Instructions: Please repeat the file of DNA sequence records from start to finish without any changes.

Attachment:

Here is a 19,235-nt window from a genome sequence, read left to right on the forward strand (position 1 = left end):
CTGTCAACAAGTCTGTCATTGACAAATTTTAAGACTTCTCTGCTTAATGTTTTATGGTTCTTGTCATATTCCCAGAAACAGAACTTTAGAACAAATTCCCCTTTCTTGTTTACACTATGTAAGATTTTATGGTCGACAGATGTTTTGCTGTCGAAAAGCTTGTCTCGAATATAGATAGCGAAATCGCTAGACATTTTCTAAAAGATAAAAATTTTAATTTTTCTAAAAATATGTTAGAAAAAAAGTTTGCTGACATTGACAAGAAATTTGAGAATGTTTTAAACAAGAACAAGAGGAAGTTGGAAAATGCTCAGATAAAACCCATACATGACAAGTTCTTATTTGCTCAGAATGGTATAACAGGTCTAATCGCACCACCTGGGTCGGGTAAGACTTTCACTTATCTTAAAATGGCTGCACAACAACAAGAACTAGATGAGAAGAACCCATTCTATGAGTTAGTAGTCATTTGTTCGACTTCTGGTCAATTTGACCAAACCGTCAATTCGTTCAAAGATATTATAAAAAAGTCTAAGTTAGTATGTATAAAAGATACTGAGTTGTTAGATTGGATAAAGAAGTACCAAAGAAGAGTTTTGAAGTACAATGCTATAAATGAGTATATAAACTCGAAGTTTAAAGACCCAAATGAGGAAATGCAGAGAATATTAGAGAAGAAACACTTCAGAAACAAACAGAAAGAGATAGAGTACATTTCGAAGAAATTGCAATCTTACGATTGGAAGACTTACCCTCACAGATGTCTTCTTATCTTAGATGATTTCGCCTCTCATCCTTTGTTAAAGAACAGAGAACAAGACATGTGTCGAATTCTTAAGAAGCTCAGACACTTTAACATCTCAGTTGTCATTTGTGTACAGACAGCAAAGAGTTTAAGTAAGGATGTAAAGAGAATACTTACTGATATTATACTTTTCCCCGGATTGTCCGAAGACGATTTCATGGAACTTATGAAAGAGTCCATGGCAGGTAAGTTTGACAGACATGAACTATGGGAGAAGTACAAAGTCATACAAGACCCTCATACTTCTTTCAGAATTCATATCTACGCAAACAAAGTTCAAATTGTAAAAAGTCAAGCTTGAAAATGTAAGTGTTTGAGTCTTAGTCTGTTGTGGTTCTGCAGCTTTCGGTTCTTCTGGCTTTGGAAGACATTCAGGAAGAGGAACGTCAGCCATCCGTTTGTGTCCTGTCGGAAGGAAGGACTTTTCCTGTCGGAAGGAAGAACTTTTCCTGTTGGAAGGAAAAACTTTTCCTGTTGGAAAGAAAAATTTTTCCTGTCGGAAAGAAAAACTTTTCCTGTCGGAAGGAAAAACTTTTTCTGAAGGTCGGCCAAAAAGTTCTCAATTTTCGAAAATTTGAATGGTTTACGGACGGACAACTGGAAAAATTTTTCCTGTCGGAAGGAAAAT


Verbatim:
Here is a 19,235-nt window from a genome sequence, read left to right on the forward strand (position 1 = left end):
CTGTCAACAAGTCTGTCATTGACAAATTTTAAGACTTCTCTGCTTAATGTTTTATGGTTCTTGTCATATTCCCAGAAACAGAACTTTAGAACAAATTCCCCTTTCTTGTTTACACTATGTAAGATTTTATGGTCGACAGATGTTTTGCTGTCGAAAAGCTTGTCTCGAATATAGATAGCGAAATCGCTAGACATTTTCTAAAAGATAAAAATTTTAATTTTTCTAAAAATATGTTAGAAAAAAAGTTTGCTGACATTGACAAGAAATTTGAGAATGTTTTAAACAAGAACAAGAGGAAGTTGGAAAATGCTCAGATAAAACCCATACATGACAAGTTCTTATTTGCTCAGAATGGTATAACAGGTCTAATCGCACCACCTGGGTCGGGTAAGACTTTCACTTATCTTAAAATGGCTGCACAACAACAAGAACTAGATGAGAAGAACCCATTCTATGAGTTAGTAGTCATTTGTTCGACTTCTGGTCAATTTGACCAAACCGTCAATTCGTTCAAAGATATTATAAAAAAGTCTAAGTTAGTATGTATAAAAGATACTGAGTTGTTAGATTGGATAAAGAAGTACCAAAGAAGAGTTTTGAAGTACAATGCTATAAATGAGTATATAAACTCGAAGTTTAAAGACCCAAATGAGGAAATGCAGAGAATATTAGAGAAGAAACACTTCAGAAACAAACAGAAAGAGATAGAGTACATTTCGAAGAAATTGCAATCTTACGATTGGAAGACTTACCCTCACAGATGTCTTCTTATCTTAGATGATTTCGCCTCTCATCCTTTGTTAAAGAACAGAGAACAAGACATGTGTCGAATTCTTAAGAAGCTCAGACACTTTAACATCTCAGTTGTCATTTGTGTACAGACAGCAAAGAGTTTAAGTAAGGATGTAAAGAGAATACTTACTGATATTATACTTTTCCCCGGATTGTCCGAAGACGATTTCATGGAACTTATGAAAGAGTCCATGGCAGGTAAGTTTGACAGACATGAACTATGGGAGAAGTACAAAGTCATACAAGACCCTCATACTTCTTTCAGAATTCATATCTACGCAAACAAAGTTCAAATTGTAAAAAGTCAAGCTTGAAAATGTAAGTGTTTGAGTCTTAGTCTGTTGTGGTTCTGCAGCTTTCGGTTCTTCTGGCTTTGGAAGACATTCAGGAAGAGGAACGTCAGCCATCCGTTTGTGTCCTGTCGGAAGGAAGGACTTTTCCTGTCGGAAGGAAGAACTTTTCCTGTTGGAAGGAAAAACTTTTCCTGTTGGAAAGAAAAATTTTTCCTGTCGGAAAGAAAAACTTTTCCTGTCGGAAGGAAAAACTTTTTCTGAAGGTCGGCCAAAAAGTTCTCAATTTTCGAAAATTTGAATGGTTTACGGACGGACAACTGGAAAAATTTTTCCTGTCGGAAGGAAAAT